Henry Fassbender purchased White Clover in 1905, and it is because of his leadership, his vision, and his passion, all of which he passed down to his children, that there was a factory in Hollandtown for Arla to purchase. I am proud of this legacy, and will continue to work to keep it alive.


  1. ↩︎

Auto Runs Into Swarm of Bees

On a warm Monday, July 14, 1924, shortly before noon, my great-grandfather, Postmaster Lewis H. Cook was “bowling along” Highway 10 near the town of Maine, heading towards Wausau, when he “ran into a swarm of bees which made a veritable cloud in the highway.”

Sorry to leave you at this exciting moment, but I have been stuck on this direct quote from the article: “he was returning to the city through the town of Maine. Near the Burg farm on state highway No. 10…” The Town (now Village) of Maine is north of Wausau, and state highway 10 is south of Wausau. I can find no Burg listed on the 1930 Plat Map for Maine. Where was Lewis when he ran into the bees? All I know is that he was on his way to Wausau.

1927 Official Highway Map of Wisconsin. : accessed 1 Jan 2022
ca. 1922. The Cook automobile in the driveway of 325 Sturgeon Eddy Road, Wausau, Marathon, Wisconsin. His mother, Amanda Blood Cook, and his daughter Anola, plus an Unknown on the back steps.

The story was published in the Wausau Daily Record-Herald the same day, and reads: “In an instant the auto was full of bees, several dozens were smashed against the windshield which was covered with honey from the crushed bodies.” The article goes on to report that “two of the insects crawled over his neck to his hair, but he hung grimly to the wheel” hoping by continuing to move forward he would “lose the unwelcome visitors.”

“One adventuresome bee started an investigation about his ankle and this one used its stinger when an attempt was made to dislodge it.”

When he arrived at the post office, “more than forty bees were stuck in the ventilator and others were in almost all parts of the car, while the windshield was so mussed up that an immediate cleaning was necessary.”

ca 1922. Lewis H. Cook in his garden at 125 Sturgeon Eddy Road, Wausau, Marathon, Wisconsin

When interviewed about the occurrence, Lewis calmly speculated as to what would have happened if he had “a car full of passengers instead of being alone.”1


  1. “Auto Runs into Swarm of Bees,” Wausau Daily Record-Herald, 14 July 1924, Monday, p. 1, col. 4; digital images, ( : accessed 7 January 2022). ↩︎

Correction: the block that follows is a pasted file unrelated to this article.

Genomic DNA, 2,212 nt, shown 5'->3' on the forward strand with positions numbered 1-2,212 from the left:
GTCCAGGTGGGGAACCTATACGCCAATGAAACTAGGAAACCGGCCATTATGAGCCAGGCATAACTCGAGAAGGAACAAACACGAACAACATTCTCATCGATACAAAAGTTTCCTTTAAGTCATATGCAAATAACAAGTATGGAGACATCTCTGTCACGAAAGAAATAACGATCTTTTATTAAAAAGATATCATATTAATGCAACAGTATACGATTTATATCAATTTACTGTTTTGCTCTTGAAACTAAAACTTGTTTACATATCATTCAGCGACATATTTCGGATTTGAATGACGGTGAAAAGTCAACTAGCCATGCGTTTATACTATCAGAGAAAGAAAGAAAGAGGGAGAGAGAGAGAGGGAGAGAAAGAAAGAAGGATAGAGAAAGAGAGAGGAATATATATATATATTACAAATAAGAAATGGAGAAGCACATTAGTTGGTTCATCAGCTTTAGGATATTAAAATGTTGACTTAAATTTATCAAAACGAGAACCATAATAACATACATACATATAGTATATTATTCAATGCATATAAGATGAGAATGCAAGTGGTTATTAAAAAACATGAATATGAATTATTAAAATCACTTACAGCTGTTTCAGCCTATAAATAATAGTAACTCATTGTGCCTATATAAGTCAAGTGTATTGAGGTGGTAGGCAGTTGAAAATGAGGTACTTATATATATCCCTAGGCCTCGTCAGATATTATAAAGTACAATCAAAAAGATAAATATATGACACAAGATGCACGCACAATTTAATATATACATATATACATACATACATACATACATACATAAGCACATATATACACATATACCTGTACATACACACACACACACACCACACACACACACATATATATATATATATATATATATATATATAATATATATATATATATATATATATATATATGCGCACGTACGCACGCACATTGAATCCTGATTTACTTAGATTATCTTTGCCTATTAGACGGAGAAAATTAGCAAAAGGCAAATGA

Thanksgiving Memories

Many memories of Thanksgiving are tied to food. The big turkeys, the stuffing, the cranberries. 

Yesterday I made a batch of cranberry sauce for Thursday’s feast, and as I do every year as I watch the sauce come to a boil and the berries start to pop as they heat up, my thoughts wander back to another Thanksgiving, either 2000 or 2001. 

The computer was on in the library, connected to the internet, and email open. We designed the corner desk to be visible from the family room and kitchen with the intent that I could monitor the kid’s activity on the computer from the other rooms. The added benefit was that I could also monitor for incoming email – genealogy email. 

As it was the week of Thanksgiving I was starting the cranberries while the kids were doing homework and just hanging out in the family room. Just as the berries were coming to a boil, I heard the tell-tale signal that I had just received an email. Forgetting to set a timer, and after one last glance at the pot, I hurried into the library to check my email. And that is where I got into trouble.

I had heard from Germany!! I had recently connected with a gentleman in Bonn who was helping me with my Fassbender line. He was retrieving birth, death, baptism, and marriage information for me from Schloß Augustusburg in Brühl. The best part is that he was also helping me with translating the documents, plus providing invaluable insight into the Rhineland in the late 1700s to early 1800s. 

I got distracted. I was jolted out of my excitement by the kids yelling that the cranberries were spattering all over the stove. I had not yet burned them, just created a sticky mess on the cooktop. 

So each year as I watch the cranberries bubble in the pot, I am taken back to the early days of “online” genealogy when there were real people at the other end of the discovery of a document. I love the ease of Ancestry, but miss the connection with people all over the world. 

I make cranberry sauce the way my mother-in-law taught me many years ago. I shared this recipe last year, but it is worth sharing again.